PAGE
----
- by Carol Standish
The dominant characteristic of writer, John Pollack’s first venture into the memoir/travel genre is buoyancy—which is happily appropriate to the book’s subject: a boat built of wine corks. Cork Boat (Pantheon, 291pp, $21) is the story of the origin of the idea to build such a boat (a boyhood fantasy fanned by a family tragedy), the up-hill (Capitol and others) battle to actually build the boat and the triumphant float-sail-row and occasional tow 133 miles down the Douro River through the heart of Portugal’s cork country
Pollack’s previous achievements in a quasi-literary field were winning the O. Henry Pun-Off Championships in 1995 (the trophy is a gilded horse’s ass) and working as a speech writer on Capitol Hill and for the Clinton White House. These experiences and talents contribute heavily to the narrative tone as well as the author’s sensitivity to and frequent acknowledgement of the absurdity of the whole project.
Nothing in the book is laugh-out-loud funny, unless you have a heightened appreciation for puns, but the book’s youthful tone carries the reader lightly above the fray (the boat assembly team pulling sweat-drenched Washington all-nighters, Pollack hating to wheedle corks, especially in the Washington drizzle, the scheduling and how-to quarrels between Pollack and his largest talent contributor to the project).
The privileged thirty something author’s occasional dips into self-pity is a little harder to rise above. Though they dampen, however, they don’t extinguish the overall quixotic sweetness of the effort. We bobble along with the narrative as it hits little backwaters, eddies and sometimes rambling asides because Pollack has managed to endear the project to our own private imaginations and we become its rooting section.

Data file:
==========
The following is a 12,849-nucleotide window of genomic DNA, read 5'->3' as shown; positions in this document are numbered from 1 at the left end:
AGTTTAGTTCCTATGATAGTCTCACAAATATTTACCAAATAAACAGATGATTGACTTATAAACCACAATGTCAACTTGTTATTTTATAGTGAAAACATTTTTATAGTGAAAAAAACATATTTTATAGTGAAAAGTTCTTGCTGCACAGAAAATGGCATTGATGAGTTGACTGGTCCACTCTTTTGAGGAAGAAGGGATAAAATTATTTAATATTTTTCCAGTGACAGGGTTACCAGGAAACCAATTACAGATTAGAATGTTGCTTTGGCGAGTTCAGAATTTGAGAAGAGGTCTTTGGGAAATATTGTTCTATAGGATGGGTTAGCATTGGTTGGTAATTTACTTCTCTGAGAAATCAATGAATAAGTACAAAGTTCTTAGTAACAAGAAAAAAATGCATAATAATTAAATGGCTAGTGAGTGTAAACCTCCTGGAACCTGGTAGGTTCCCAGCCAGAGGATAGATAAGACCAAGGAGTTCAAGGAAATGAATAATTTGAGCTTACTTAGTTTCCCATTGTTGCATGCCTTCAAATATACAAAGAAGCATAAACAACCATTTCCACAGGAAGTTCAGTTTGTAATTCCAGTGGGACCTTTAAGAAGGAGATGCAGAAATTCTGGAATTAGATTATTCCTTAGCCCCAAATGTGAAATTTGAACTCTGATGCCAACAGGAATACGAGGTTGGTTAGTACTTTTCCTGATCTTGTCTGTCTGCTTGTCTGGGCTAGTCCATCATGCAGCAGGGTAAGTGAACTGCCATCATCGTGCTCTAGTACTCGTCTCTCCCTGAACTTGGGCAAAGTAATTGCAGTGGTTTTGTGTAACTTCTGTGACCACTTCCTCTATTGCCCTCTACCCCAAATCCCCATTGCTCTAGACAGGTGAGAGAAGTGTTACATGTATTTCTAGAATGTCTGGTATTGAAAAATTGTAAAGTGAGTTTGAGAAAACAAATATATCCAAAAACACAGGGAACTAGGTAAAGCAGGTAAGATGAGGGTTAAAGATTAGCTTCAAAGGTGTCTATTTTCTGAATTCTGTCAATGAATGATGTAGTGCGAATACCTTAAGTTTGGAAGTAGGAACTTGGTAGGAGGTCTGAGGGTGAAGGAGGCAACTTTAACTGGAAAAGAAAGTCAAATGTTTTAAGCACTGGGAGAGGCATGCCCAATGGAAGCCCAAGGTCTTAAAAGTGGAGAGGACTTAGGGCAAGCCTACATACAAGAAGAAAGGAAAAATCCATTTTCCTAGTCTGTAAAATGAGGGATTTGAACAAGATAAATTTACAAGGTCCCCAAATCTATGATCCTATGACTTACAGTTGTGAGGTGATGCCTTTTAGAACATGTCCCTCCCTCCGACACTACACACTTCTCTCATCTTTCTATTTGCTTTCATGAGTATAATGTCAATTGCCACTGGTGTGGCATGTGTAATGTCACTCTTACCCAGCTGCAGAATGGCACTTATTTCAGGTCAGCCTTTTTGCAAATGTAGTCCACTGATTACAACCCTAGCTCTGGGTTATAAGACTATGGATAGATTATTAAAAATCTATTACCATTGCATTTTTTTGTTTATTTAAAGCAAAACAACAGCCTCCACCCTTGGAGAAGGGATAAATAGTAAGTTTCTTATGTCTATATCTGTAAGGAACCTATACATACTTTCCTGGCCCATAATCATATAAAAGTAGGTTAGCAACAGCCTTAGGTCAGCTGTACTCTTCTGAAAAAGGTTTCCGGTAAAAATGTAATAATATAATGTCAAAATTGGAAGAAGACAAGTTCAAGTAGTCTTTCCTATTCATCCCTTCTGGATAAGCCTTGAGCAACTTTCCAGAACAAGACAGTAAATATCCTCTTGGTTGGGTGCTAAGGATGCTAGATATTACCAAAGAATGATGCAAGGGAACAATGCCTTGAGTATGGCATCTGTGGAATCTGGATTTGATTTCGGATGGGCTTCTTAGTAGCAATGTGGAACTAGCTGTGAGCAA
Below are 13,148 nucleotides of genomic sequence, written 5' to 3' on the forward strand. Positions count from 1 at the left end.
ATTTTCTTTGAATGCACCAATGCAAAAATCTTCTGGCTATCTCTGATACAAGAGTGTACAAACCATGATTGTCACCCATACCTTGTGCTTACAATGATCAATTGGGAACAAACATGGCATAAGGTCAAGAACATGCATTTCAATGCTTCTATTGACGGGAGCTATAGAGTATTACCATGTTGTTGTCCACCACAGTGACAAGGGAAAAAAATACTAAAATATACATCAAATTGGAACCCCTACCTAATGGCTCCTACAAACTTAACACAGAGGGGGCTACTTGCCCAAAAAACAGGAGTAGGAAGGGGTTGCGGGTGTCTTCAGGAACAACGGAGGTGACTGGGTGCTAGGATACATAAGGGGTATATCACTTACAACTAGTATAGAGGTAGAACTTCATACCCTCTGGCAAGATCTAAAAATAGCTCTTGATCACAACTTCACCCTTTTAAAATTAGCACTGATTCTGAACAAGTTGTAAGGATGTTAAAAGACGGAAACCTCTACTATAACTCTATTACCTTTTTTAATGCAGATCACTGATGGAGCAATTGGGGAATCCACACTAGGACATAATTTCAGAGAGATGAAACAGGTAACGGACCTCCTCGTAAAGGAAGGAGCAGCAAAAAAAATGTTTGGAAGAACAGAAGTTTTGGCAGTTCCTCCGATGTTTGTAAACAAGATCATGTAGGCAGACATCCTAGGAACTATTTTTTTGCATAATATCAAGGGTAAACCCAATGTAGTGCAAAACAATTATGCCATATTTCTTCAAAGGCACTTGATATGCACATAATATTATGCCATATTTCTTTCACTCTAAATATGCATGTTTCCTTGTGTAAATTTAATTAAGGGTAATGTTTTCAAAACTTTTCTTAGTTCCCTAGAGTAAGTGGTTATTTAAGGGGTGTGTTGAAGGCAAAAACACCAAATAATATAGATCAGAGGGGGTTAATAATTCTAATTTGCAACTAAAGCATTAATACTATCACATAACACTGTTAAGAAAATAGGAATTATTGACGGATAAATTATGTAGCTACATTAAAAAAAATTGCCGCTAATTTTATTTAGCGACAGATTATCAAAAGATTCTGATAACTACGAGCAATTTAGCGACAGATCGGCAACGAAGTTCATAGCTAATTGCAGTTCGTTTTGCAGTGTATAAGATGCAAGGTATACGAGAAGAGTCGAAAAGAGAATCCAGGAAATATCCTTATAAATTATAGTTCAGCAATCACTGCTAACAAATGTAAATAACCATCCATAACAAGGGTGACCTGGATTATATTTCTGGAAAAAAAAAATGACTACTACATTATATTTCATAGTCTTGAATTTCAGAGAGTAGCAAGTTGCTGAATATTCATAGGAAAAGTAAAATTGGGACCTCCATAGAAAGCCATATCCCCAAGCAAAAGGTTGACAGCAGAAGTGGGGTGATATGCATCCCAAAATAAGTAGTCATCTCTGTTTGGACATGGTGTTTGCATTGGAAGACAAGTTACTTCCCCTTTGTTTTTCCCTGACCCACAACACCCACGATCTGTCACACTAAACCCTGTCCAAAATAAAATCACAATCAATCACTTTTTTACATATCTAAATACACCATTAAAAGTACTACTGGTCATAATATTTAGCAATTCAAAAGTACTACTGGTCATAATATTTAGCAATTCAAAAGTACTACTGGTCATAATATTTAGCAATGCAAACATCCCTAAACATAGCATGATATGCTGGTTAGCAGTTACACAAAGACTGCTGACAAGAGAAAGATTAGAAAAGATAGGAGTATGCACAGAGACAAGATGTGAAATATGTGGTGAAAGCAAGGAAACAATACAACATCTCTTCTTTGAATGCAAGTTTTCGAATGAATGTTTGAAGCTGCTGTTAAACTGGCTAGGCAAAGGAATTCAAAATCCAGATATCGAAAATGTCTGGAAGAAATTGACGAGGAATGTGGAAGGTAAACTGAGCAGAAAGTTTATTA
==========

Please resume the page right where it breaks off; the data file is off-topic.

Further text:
In addition to being just plain useless fun, over time the cork boat project acquires a philosophical mantle. The World Trade Center and Pentagon attacks take place during the boat-building process and after Pollack is evacuated from the office building in which he works, he spends the rest of the day in a daze. Continuing to work on the cork boat seems shamefully frivolous. In some of the nicest passages of the book, Pollack expresses the more universal reasons for the boat.
In Portugal at the beginning of the boat journey he says to well-wishers how important hope and celebration are in the face of loss. “The hard knocks are inevitable...The good times, the dreams, those you reach for.” Looking around the table at the faces with brimming eyes he has an epiphany—that the dreams and losses were not just about him and his cork boat. He had joined the human stream in sharing dreams and loss.
He makes a similar connection with Francisco Pinto, the European sales manager of Cork Supply, a corporate sponsor of the project. Pinto reads to Pollack from Heyerdahl’s Kon Tiki, “ ‘Once in a while you find yourself in an odd situation. You get into it by degrees and in the most natural way but, when you are right in the midst of it, you are suddenly astonished and ask yourself how in the world it all came about. If, for example, you were to put to sea on a wooden raft with a parrot and five companions...’ ” Pollack, himself steeped in the accounts of the great explorers writes, “Yes, he understood the cork boat. And we understood each other.”
The best part of the story, at least for a fellow boater, is the journey down the river. The cork boat and crew were feted in every village with free bed and board by the humble, with feasts and fireworks from the more grand. They were watched and worried after and helped along the way by the river people who know the it best, captains of boats big and small. If there is a hero in this story, it is these big-hearted, generous and enthusiastic Portuguese people.
Like other reviewers, I lament the lack of photographs in the book. It seems parsimonious on the part of the publisher since there were apparently a plethora to choose from. However, Cork Boat does have a website which supplies missing visuals. (See this months’ web reviews.)